Friday, 11 May 2007

Could you be sitting on a fortune?

Find out if you have a collectible, and hopefully a valuable, first edition book hidden away.

We’ve all watched the Antiques Roadshow and saw some lucky devil gasp with surprise at being told that the collection of books they’ve hoarded away for years is worth thousands of pounds.

So if you’re attic is heaving with hardbacks or your granny has left you a box of novels unopened for more than a century how do you go about identifying a collectible, and hopefully valuable, first edition?

What is a first edition?

Simply put a first edition is the first ever print of a book, although there can be a number of printing batches within an edition. For example: the first edition and first print of JK Rowling’s Harry Potter and the Philosopher's Stone was limited to 300 copies as no one knew how phenomenally popular it would become – these are now very rare and can fetch up to £10,000 a copy. The next printing of the book was still a first edition as there had been no major changes, but as it was a second printing the value drops significantly.

Most book collectors are only interested in the first edition and first printing (first/first) of a title because it is the first state that the book was available in and because it will become more difficult to get hold of a copy as time goes on – especially as many first edition printings are in small quantities.

How do you identify a first edition?

There are a few do-it-yourself methods you can use to determine the edition of a book, these are the basics:

- The most commonly used system is numeric. Flick to the copyright and dedication pages of most books and you will probably find a string of numbers such as ‘1 2 3 4 5 6 7 8 9’ which indicate the edition number. If the numbers start from 1 you have a first edition, as 1 represents the first, 2 represents the second and so on. A second edition would show ‘2 3 4 5 6 7 8 9’ with no number 1, while popular books may show edition numbers nearing 100.

- Just to make things a little harder, some publishers show the numbers in a different order (such as 9 8 7 6 5 4 3 2 1 or maybe 1 3 6 9 8 7 5 4 2) or use letters (such as a b c d e f g h i), as long as 1 (or ‘a’) is there it is the first edition.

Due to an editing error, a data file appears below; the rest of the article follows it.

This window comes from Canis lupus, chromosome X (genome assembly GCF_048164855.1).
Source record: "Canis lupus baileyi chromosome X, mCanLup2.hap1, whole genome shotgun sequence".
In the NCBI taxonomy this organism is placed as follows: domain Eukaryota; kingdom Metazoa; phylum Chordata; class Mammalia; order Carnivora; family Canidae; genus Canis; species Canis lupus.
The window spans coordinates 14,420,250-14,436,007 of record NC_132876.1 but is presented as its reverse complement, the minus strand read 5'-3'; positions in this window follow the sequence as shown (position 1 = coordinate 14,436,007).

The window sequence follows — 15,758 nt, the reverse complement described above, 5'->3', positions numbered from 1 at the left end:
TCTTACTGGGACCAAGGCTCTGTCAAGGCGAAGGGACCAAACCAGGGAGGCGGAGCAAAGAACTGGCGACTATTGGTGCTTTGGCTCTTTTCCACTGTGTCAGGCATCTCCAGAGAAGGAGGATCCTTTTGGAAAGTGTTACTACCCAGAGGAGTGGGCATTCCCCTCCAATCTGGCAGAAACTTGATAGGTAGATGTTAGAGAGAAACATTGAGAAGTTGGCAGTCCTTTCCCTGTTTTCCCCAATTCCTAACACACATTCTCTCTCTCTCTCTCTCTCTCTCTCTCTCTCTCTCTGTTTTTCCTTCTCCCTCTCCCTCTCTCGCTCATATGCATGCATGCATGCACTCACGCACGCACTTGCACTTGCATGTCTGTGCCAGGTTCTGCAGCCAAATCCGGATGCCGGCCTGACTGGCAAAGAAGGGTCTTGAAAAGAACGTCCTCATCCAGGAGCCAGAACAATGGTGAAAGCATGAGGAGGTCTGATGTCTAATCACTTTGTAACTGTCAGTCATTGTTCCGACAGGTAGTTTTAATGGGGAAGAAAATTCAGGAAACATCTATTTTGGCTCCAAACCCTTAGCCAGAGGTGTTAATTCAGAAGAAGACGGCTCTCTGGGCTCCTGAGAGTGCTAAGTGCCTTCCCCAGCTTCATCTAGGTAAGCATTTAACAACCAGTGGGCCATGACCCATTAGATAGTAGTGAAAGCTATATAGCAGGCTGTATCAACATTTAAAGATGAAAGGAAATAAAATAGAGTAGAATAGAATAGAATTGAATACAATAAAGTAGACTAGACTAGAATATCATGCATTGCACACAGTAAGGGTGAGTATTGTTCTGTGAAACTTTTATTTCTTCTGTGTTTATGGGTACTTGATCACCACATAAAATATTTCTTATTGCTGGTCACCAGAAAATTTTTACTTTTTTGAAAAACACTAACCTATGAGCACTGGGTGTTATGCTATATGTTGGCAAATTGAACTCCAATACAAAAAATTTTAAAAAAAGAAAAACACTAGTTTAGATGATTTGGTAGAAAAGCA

- On some occasions ‘First Edition’ may be written out in words while the number line will start at 23456789.

- While some publishers will write ‘First Edition’, ‘First Impression’ or ‘First Printing’ by itself. Please note that some publishers only indicate a first by their own publishing company and not the first for the title.

- Some publishers will state ‘First Published’ followed by the year, if there are no further printings indicated with subsequent dates, then you may well also have a first edition in your collection.

- You may also find the phrase ‘No Additional Printings’ or the letters ‘NAP’ indicating a first edition too.

- There are some exceptions to these rules, book club first editions for example, which have no price showing on the cover, are only the first of the book club’s series and are relatively worthless to collectors.

What makes a first edition valuable?

First editions vary dramatically in price. Hardback books are much more sought after and more valuable than paperback books. Good quality books obviously fetch the most – check whether your book is in mint condition and has the dust sleeve, for example.

An author’s first appearance in print is often more valuable than later works, unless they have shot to fame as a result of a particular title. Also consider how popular the author is, as it affects how many collectors are likely to be after their work. Most importantly how rare is it? After the exceptional success of Harry Potter and the Philosopher's Stone, for example, subsequent first editions of JK Rowling’s series have been snapped up by avid fans, but as they were printed in batches of hundreds of thousands they are unlikely to ever be particularly valuable.

Still unsure?

If you are still uncertain whether you have a valuable book in your collection you can verify it by searching online for the particular author’s bibliography which will show when and where their work was first printed. You can also purchase one of the many first edition buying guides on the market. If in doubt get an expert’s opinion at a local bookshop specialising in first editions. Just don’t wait for the Antiques Roadshow to come to town to find out if you are sitting on a fortune.


Sammy xx said...

Hey CharityShopChic,

Thanks for the tips on finding a first edition, time to start scouring the attic for dusty books I guess! I wish I had a Harry Potter up there, lol! x said...

Thanks for your feedback Sammy, glad you found my tips helpful. I wish I had a first edition Harry Potter too! CSC x